Washington: A White House proposal by US President Barack Obama to increase spending for NASA has been welcomed by the US space agency that will boost its chances to reach Mars and other deep space missions.
The $18.5 billion budget request for the fiscal year 2016 - a $500 million boost over the 2015 budget - includes funding for developing a mission to Jupiter's moon Europa, and the agency's asteroid redirect mission (ARM), NASA chief Charles Bolden said during an address at Kennedy Space Centre in Florida.
"NASA is firmly on a journey to Mars. Make no mistake, this journey will help guide and define our generation," Bolden said.
The Orion spacecraft programme - designed to bring humans to deep-space destinations like Mars - and Space Launch System (SLS) mega-rocket are funded under the budget request, Space.com reported.
Orion is expected to receive about $1.1 billion for 2016, with the SLS receiving about $1.35 billion.
If the budget request are finalised, NASA could end the long-running and ageing Opportunity rover's mission on Mars next year.
"President Obama's budget request of $18.5 billion -- a half-billion dollar increase over last year -- is a clear vote of confidence in NASA's ambitious exploration programme," Bolden stated.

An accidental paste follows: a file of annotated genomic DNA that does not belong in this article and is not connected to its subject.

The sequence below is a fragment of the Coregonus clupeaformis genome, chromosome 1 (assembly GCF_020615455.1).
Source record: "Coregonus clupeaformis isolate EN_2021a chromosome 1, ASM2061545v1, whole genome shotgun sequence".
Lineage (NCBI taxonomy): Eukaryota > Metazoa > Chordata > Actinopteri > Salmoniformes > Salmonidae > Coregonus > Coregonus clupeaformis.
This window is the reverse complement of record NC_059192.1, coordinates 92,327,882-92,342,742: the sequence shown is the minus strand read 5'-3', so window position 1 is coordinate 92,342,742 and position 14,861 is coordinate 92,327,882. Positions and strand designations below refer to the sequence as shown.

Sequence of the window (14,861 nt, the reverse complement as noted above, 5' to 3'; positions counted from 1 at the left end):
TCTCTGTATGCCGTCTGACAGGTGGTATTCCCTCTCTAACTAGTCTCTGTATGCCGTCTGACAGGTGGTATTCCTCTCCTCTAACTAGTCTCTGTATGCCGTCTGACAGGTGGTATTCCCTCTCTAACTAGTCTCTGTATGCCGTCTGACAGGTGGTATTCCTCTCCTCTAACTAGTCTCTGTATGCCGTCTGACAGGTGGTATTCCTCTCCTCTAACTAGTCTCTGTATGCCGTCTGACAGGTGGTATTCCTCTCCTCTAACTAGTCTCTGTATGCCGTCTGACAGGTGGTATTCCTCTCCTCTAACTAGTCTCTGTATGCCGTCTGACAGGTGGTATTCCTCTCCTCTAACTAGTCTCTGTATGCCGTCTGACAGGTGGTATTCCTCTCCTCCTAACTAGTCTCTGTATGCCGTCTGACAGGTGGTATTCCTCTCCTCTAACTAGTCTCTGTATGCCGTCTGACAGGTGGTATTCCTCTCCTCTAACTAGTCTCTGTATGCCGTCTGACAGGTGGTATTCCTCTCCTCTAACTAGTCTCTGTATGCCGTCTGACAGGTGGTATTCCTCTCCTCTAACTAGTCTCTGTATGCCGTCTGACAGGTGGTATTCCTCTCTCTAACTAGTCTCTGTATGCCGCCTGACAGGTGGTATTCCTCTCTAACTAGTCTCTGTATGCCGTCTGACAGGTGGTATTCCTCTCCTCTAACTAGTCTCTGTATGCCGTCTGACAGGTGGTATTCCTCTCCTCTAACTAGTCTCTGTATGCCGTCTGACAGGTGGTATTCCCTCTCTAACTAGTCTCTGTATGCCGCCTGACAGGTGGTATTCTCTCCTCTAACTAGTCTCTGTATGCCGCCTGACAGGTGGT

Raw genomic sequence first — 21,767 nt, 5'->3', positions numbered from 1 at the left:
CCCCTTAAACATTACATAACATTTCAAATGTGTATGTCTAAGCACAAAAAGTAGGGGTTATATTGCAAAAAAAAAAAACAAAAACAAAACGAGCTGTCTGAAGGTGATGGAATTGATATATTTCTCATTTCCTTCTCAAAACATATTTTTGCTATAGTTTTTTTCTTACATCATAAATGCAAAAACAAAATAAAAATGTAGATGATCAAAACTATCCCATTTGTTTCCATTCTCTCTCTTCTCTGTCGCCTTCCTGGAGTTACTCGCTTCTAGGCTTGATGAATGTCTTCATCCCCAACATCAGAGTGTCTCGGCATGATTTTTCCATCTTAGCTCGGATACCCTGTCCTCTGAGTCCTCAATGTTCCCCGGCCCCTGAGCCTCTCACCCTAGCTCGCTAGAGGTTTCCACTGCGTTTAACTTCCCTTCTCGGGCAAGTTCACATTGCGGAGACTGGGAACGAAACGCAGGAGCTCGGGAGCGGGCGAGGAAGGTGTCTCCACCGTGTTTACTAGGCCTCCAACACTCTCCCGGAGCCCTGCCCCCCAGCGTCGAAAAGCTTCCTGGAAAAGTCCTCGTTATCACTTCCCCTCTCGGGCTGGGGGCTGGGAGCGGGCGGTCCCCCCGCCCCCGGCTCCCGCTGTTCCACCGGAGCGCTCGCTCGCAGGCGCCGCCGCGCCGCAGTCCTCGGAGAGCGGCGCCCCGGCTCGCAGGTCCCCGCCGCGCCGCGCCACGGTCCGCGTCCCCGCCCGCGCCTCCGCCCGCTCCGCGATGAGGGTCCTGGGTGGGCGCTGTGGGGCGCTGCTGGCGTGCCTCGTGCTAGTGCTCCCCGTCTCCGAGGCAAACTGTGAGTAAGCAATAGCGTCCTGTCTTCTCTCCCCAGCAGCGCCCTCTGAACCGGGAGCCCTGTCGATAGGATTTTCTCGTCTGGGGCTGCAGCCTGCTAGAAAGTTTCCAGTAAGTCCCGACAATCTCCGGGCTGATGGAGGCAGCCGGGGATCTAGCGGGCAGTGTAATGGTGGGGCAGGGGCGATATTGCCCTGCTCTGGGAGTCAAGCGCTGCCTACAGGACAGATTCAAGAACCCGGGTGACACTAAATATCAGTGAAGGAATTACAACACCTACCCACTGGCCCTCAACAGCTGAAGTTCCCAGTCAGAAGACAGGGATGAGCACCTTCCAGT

Other programmes funded in the budget includes the launch of the James Webb Space Telescope - the successor to Hubble.
Bolden sees NASA's future as bright.
"That the idea we are adrift is an empty hook trying to catch yesterday's fish. I could not be more excited about our future. We are making steady progress and continuing to reach for new heights," Bolden said.
The new budget request also includes funds for the continuation of the Commercial Crew Programme, designed to help private companies create space systems that can ferry astronauts to and from the International Space Station.